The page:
I finished my drink and the only joke he made was about me drinking an appletini. By 11 p.m. we had missed the last trolley and ended up having to take a cab, which I ended up paying for because Bob only had $10 on him. When the cab dropped me off, he asked for a kiss and I laughed. Even though the date was a nightmare, that last appletini was well-deserved.
Ryan Schuler, Sports Editor
As a born and raised San Diegan, I made sure to keep up with high school friends who attended college in the area. One night my freshman year of college, I was hanging out with old friends at a house party near the University of San Diego, where I met a lovely Southern girl from Louisiana named Sarah Mary (I’m not kidding), who was a freshman at USD. I was attracted to her accent and her innocent smile, so I worked up the courage to ask her out.
What a mistake! We started off at dinner at a seafood restaurant in Coronado, which she didn’t enjoy because she said the seafood tasted weird compared to back home. Strike one.
Afterward, we headed to a Padres game because she said she had never been to a professional sports game. Apparently, she didn’t know the Padres played baseball because upon arriving, she announced she hated baseball. What a joy the next three hours were. Strike two.
Mercifully, we headed for home. So much for a quiet girl from the South. When she wasn’t complaining about the night or how there were too many parties at USD (yeah right), she was chatting my ear off about Southern stuff I had no idea about. Strike three! Dear Lord, I hope the South never rises again.
Paige Nelson, Photo Editor
I can say with 100 percent certainty that there is nothing worse than trying to escape a bad blind date.
A couple months ago, I became a casualty to the dating scene when I agreed to go out with a seemingly normal guy I met online.
Every characteristic and achievement listed in his dating profile checked off on my list of standards, not to mention he looked good in his pictures.
After talking for a couple of weeks, we finally made plans to meet for dinner at one of my favorite local sushi restaurants.
Listen up my friends. The date is doomed to go down in flames from the beginning if you go into it with high expectations.
I felt my heart sink when I spotted him outside of the restaurant wearing high-water pants and a fedora planted on top of his Farrah Fawcett hairdo.
As if the awkward, crooked hug wasn’t enough, every attempt I made to start an intriguing conversation was thwarted by his one-word simpleton answers.
After making some small talk about the weather, followed by more silence, he asked me what my favorite color was.
Words cannot begin to describe how agonizingly painful it was to sit there across the table from a stranger for an entire hour. His only redeeming quality was his superb taste in sushi.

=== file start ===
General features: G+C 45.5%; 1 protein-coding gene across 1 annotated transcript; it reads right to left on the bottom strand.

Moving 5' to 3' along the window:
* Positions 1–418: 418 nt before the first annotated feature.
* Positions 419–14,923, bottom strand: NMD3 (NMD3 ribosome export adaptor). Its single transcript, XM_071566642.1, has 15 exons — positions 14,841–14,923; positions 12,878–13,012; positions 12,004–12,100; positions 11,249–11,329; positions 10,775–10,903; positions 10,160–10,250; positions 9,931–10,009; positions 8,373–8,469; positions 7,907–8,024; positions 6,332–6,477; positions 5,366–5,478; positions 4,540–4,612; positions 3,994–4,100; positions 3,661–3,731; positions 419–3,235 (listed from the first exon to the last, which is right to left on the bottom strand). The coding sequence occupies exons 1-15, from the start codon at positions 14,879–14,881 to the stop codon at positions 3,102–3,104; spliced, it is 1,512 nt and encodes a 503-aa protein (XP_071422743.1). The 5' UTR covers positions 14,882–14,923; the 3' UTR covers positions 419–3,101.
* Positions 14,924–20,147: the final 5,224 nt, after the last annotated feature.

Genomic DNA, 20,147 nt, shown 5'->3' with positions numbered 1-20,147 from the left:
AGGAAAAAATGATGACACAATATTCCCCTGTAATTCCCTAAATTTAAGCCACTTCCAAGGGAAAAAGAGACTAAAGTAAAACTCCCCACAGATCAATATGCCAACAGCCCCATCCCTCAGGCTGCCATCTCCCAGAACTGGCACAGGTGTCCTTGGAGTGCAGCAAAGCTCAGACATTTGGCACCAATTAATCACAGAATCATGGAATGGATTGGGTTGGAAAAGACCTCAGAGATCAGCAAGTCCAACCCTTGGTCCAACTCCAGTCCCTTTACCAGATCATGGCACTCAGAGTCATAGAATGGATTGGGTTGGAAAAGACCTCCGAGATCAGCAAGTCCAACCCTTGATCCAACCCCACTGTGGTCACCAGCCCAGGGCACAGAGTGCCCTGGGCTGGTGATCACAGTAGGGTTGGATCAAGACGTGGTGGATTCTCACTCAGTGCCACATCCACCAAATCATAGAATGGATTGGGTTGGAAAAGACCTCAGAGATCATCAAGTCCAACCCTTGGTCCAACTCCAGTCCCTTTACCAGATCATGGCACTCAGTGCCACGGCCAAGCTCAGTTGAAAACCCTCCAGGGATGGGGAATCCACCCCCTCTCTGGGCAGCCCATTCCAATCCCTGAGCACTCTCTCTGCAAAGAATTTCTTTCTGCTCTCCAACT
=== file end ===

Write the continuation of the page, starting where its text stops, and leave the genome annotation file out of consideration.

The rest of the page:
I get nervous in uncomfortable situations, so I did what any girl would do and made a run for the bathroom to call my friend for help. She advised me to leave without saying a word and I almost did. It was solely my conscience that made me return to the table to pay for my part of the bill.
After dinner, we both said we would keep in touch, knowing fully well it would be the last time we spoke.
I never saw him again after that first blind date, but the scar he imprinted in my memory will stay with me forever.
J. Hutton Marshall, Managing Editor
I went on a date with a die-hard Republican. It was 2008 in Dallas. She was a thin, well-spoken blonde who went to a private, all-girls Catholic school. We had nothing in common, but she was cute and seemed interested in me. For my shallow, 18-year-old self, that was enough to go on.
I pulled up to her semi-barricaded mansion to pick her up. It was one of those big, Victorian places where the front lawn is the size of a football field. I went inside and met her parents. Her dad tried to stare holes into my face and almost amputated my hand via handshake death grip.
As we drove off, she told me she nearly got arrested for being drunk in public the prior weekend, but her family friend, a U.S. Republican congressman, saved her from justice and drove her home. I Googled him later and found he had been rated by a Washington publication as the eighth most corrupt politician in Congress.
We went to the rooftop pool of a corporate building downtown where her friends were having some kind of barbecue. We drank Stella Artois a rare delicacy in my high school days and talked about what our parents did for a living. She and her friends told me about their previous night, where they drove around neighborhoods stealing “Obama For President” signs and throwing them away until they got caught by the cops and were forced to put them all back.
Afterward, we went back to her place and snuck in to the clubhouse, which doubled as a theater. Someone had shot some stuffed animals on the wall of the clubhouse. The night ended with us making out beneath a large, stuffed moose head, while we listened to the gunshots and explosions of “The Bourne Identity” playing on the giant screen nearby.